Specialist practice nurses and pharmacists are to review practice records to find patients with a diagnosis of atrial fibrillation not receiving anticoagulation, as part of a new NHS programme.
The £9 million scheme, which will see GP practice lists examined for atrial fibrillation patients not receiving recommended medication, is being rolled out across 23 CCGs.
NHS Digital figures suggest there are 147,000 people with atrial fibrillation at high risk of stroke who are not treated with anticoagulation.
The demonstrator project, which runs until March next year, is aiming to identify 20,000 of them.
It follows a pilot project in two CCGs in south London that, over the course of a year, reviewed 1,500 patients in 92 practices where 947 patients were found not to be receiving anticoagulation.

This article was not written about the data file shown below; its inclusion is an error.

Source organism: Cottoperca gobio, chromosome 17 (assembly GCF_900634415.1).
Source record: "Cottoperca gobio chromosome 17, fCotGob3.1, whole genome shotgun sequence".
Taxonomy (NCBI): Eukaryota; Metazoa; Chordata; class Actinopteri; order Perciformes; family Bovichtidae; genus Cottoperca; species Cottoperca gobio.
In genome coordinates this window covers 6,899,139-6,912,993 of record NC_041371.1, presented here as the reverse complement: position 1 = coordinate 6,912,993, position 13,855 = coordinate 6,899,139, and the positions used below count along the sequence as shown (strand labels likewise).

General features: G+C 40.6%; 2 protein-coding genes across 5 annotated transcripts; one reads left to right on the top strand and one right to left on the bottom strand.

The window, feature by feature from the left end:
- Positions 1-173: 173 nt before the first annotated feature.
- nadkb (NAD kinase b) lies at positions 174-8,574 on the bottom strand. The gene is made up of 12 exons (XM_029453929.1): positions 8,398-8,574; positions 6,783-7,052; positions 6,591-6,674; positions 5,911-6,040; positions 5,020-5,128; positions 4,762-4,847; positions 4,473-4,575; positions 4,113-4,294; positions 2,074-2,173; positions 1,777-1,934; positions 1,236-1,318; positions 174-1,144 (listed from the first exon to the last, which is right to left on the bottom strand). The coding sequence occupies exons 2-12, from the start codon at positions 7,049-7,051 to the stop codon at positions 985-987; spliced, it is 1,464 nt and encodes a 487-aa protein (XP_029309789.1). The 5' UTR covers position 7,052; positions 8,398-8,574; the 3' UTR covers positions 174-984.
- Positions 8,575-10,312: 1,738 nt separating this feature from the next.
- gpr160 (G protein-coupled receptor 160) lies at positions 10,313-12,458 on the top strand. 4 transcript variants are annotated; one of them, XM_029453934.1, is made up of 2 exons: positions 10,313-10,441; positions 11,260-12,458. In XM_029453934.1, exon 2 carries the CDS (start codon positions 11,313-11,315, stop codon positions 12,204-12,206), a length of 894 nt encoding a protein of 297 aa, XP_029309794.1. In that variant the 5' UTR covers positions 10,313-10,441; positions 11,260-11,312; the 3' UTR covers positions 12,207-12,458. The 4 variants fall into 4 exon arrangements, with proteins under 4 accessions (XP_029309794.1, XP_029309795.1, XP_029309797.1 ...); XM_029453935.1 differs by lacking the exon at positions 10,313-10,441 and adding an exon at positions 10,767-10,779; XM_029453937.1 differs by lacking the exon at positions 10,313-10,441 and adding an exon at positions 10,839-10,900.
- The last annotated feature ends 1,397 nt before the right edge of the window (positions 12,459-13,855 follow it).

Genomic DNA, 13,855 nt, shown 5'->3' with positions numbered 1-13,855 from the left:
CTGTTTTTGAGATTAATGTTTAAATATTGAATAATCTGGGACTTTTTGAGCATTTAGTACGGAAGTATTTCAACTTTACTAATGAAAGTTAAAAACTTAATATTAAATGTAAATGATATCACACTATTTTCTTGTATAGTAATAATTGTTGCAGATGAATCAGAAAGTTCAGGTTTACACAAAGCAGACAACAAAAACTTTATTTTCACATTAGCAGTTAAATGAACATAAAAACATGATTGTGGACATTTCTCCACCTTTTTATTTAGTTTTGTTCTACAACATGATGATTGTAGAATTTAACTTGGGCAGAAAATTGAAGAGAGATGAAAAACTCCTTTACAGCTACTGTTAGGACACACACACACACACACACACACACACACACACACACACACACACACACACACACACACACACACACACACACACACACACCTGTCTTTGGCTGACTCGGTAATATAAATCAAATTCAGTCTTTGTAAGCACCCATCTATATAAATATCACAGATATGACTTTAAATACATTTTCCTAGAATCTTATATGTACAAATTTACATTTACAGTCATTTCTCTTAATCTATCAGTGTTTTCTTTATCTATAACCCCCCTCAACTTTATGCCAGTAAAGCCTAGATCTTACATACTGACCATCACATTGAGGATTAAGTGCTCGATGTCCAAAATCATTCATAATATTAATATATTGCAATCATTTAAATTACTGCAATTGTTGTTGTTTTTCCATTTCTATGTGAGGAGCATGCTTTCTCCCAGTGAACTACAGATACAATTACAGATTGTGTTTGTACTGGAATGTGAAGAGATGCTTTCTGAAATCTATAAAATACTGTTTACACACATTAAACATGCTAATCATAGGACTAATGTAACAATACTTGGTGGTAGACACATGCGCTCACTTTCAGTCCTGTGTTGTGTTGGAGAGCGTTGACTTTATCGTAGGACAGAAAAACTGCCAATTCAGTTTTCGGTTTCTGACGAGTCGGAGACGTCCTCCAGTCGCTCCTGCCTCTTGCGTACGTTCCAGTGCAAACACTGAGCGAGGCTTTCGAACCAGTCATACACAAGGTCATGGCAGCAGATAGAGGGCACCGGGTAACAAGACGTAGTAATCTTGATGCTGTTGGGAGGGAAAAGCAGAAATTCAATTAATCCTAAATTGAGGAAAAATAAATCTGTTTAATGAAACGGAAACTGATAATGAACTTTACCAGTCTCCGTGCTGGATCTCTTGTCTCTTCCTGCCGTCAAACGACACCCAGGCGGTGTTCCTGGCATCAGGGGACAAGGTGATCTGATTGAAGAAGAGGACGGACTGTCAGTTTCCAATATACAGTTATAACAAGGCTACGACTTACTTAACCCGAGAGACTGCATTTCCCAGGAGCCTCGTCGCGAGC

NHS England said since then there had been a 25% reduction in atrial fibrillation related strokes in those two CCGs.
Under the programme, personalised treatment plans will be agreed between the nurses and pharmacists carrying out the scheme, and the patient’s GP in ‘virtual clinics’.
The 23 CCGs taking part were selected on the basis of deprivation levels and QOF achievement for atrial fibrillation.
NHS England said the programme was part of the NHS long-term plan goal to prevent over 150,000 heart attacks, strokes and dementia cases over the next 10 years.
NHS medical director, Professor Stephen Powis, said: ‘By targeting help at those people most at risk of illness, and training up specialist clinicians, the NHS in England will help families across the country avoid the pain and loss associated with stroke.’